My drop is losing. I want to tap the glass but that would be cheating. I do not cheat, not even when I am at home alone. It quivers, raising my hopes… Finally.. But no, it stays in place. Its neighbor is slowly slipping down when it bumps into another raindrop, absorbs it, and together they race down to the windowpane. Why do they never go straight down? They always leave behind a zig-zag trail, like sleepy liquid lightning. The glass is smooth. I don’t understand. My drop shudders, then finally gets going, slipping, sliding, faster and faster, till at last, it reaches the end. “Good job,” I tell it. It is important to be encouraging.
I want tea. As I’m tearing my teabag open, I realize I already have a cup on the counter. It is cold. I put it back in the microwave.
There are things to do. There always are. I dry the dishes in the drainer. There is surprising happiness in an empty sink. It is one of the strange adult pleasures, like new toothpaste plump and unsqueezed, folded laundry, and leftovers in the fridge. I never expected it, never thought that I would be so excited to try a new kind of soap.
The laundry machine churns.
The rain drones on.
My tea is cold again. I drink it anyway.
Rainy days are for sleeping in, for long books, for hot drinks, for solitude, and contemplation. But I am already awake. I watch the water swirl around as I rinse out my teacup. I finish ripping the previous tea bag and put my cup back in the microwave. Black tea, this time, to keep me awake. I yawn. There’s something so sleepy and slow about rainy days.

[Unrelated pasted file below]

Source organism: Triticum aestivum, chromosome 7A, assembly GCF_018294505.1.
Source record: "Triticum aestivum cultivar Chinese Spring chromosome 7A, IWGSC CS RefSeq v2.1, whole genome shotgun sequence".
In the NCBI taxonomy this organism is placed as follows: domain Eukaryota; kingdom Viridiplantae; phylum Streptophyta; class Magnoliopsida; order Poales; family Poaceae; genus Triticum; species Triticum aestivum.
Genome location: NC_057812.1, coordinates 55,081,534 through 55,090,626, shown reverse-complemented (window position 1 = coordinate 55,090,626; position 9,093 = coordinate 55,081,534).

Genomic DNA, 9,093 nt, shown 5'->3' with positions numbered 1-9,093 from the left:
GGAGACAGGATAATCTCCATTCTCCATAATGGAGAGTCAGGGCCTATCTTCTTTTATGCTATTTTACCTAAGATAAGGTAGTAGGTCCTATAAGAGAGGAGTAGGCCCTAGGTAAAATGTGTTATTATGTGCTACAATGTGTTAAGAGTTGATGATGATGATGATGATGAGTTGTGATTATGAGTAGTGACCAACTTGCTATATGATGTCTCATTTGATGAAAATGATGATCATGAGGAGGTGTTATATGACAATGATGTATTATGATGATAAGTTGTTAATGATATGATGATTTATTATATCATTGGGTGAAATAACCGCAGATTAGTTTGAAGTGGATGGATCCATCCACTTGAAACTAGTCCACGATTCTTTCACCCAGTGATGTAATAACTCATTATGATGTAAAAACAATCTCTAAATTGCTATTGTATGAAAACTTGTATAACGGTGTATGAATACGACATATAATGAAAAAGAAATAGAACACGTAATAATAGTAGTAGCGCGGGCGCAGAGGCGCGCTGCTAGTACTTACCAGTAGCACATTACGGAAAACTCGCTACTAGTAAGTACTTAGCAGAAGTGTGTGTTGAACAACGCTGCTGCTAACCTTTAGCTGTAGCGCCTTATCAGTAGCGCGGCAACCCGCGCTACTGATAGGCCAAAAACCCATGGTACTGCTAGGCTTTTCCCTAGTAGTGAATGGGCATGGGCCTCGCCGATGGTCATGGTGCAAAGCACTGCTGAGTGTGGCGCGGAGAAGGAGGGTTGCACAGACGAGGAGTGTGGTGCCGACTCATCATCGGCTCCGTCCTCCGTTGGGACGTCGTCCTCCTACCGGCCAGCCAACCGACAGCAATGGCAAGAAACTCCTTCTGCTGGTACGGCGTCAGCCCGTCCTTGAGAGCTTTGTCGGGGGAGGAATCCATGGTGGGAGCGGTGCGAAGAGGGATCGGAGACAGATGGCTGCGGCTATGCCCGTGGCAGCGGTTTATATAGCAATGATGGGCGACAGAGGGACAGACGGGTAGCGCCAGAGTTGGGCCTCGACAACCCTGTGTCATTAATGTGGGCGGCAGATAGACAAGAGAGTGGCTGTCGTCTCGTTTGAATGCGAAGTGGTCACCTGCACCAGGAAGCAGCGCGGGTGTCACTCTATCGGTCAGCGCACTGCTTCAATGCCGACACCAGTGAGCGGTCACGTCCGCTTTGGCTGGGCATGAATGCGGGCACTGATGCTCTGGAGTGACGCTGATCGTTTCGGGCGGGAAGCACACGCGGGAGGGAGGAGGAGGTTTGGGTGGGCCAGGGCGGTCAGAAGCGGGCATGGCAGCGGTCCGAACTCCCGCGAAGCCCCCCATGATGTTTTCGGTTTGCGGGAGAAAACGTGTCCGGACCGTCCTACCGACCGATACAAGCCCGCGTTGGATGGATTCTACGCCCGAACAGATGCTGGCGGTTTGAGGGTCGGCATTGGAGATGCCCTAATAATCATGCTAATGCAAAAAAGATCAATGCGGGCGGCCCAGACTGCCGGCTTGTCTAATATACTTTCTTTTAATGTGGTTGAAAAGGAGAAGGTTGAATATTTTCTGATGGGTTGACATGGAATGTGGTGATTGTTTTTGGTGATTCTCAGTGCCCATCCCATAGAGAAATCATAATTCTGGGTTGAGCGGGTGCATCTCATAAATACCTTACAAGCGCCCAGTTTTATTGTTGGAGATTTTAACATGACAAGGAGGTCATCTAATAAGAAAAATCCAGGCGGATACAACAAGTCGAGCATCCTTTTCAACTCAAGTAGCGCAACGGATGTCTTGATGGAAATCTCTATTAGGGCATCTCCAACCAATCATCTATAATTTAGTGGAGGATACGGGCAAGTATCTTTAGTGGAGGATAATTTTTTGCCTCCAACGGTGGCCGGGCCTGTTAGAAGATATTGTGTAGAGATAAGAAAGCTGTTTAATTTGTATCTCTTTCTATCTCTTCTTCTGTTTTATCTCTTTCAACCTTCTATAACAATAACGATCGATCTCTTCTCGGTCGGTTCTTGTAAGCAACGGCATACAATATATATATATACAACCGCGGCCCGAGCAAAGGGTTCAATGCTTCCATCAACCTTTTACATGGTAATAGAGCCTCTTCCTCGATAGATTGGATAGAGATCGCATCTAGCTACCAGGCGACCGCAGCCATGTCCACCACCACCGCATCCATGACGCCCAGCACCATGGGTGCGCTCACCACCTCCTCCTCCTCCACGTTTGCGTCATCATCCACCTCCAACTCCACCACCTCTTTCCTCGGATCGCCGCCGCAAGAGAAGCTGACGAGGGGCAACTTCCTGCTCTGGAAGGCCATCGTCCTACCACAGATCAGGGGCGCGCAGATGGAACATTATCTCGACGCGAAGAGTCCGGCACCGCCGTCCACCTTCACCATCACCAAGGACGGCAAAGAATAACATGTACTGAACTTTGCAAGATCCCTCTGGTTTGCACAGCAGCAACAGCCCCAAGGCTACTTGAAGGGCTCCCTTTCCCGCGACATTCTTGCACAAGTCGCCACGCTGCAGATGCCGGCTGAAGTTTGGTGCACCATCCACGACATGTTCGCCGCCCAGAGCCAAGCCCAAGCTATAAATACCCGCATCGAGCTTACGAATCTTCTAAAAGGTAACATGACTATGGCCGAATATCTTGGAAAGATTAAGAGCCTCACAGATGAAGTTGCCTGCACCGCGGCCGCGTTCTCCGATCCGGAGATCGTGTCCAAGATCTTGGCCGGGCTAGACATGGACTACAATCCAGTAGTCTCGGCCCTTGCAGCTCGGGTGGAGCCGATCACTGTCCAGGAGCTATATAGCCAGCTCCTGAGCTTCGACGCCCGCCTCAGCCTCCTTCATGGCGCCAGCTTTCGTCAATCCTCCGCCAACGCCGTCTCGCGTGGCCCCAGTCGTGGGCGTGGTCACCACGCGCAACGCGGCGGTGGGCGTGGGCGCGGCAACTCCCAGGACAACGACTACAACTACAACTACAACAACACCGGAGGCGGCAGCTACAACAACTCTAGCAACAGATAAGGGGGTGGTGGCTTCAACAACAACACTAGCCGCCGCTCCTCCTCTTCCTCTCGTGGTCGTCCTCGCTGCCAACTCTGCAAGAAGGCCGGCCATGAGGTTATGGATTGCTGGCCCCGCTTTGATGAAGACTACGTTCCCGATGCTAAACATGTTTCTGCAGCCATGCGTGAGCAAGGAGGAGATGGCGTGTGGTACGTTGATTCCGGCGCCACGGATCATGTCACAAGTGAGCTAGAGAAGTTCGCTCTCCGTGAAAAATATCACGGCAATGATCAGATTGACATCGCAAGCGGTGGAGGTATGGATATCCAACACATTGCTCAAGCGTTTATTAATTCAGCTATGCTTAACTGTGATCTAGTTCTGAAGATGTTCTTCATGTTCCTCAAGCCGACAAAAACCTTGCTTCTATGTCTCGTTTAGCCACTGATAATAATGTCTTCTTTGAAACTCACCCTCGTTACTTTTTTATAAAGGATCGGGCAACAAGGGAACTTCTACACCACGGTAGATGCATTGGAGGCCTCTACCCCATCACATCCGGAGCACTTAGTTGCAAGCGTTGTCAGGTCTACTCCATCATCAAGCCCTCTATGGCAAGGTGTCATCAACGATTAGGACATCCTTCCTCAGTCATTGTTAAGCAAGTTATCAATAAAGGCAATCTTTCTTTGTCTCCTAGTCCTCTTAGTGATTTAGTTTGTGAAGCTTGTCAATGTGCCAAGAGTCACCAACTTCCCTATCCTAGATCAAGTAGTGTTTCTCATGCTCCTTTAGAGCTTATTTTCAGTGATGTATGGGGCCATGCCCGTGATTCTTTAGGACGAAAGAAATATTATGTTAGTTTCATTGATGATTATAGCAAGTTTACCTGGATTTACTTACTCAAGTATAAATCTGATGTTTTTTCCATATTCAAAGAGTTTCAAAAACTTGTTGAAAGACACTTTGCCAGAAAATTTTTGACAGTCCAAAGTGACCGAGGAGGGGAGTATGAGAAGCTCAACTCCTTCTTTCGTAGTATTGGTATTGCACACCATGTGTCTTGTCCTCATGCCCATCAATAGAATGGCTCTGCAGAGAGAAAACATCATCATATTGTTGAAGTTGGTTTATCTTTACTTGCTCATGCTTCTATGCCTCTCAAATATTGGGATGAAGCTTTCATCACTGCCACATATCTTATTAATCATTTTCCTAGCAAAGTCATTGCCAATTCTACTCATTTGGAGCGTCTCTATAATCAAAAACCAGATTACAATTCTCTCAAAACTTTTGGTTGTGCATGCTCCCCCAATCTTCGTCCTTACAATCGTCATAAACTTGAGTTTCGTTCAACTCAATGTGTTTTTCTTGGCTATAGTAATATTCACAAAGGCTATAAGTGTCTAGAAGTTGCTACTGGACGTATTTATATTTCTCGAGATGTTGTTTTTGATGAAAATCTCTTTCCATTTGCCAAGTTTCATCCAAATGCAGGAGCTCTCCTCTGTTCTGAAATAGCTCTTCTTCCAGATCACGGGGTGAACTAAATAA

I’m not tired, not really. I went to bed early last night. Another strange adult boast where getting to bed before midnight is an accomplishment. Woke up, heard the fuzzy sound of rain, stretched, and snuggled back under covers.
The microwave beeps.
No, it’s not exhaustion. My heart beats slow, settled, calm. Drowsy. I could sit down and just sit for a while. Breathe. In and out. Listening. Watching drips sliding and colliding. Seeing things grow.
The washing machine is done. It screams. I clear the lint out of the dryer filter, wash my hands, and dump the wet clothes in. Why is lint always blue-gray? I stack washcloths and match socks.
The rain is louder now. I watch it ripple against the pond. I open the screen to let the fresh air wash over me. Rain is grey, feels a little calm blue, but it always smells yellow-green.
I remember other rains, where the rain leapt back six inches as it struck flat concrete roofs. Rain that swept down and broke mountains. Villages smothered as they slept. Rain that ripped through roads and tore ancient terraces. Rains that brought black and white helicopters afterwards, terrorizing the schoolyard neighbor running to get her laundry from the roof. Rains that threw nine buckets of water into a second floor apartment through closed windows stuffed with grocery bags. Rains that were strong and powerful. Rains that could come with great winds and have their own names. Odeng, Peping. Rains that were furious against fire-black soil.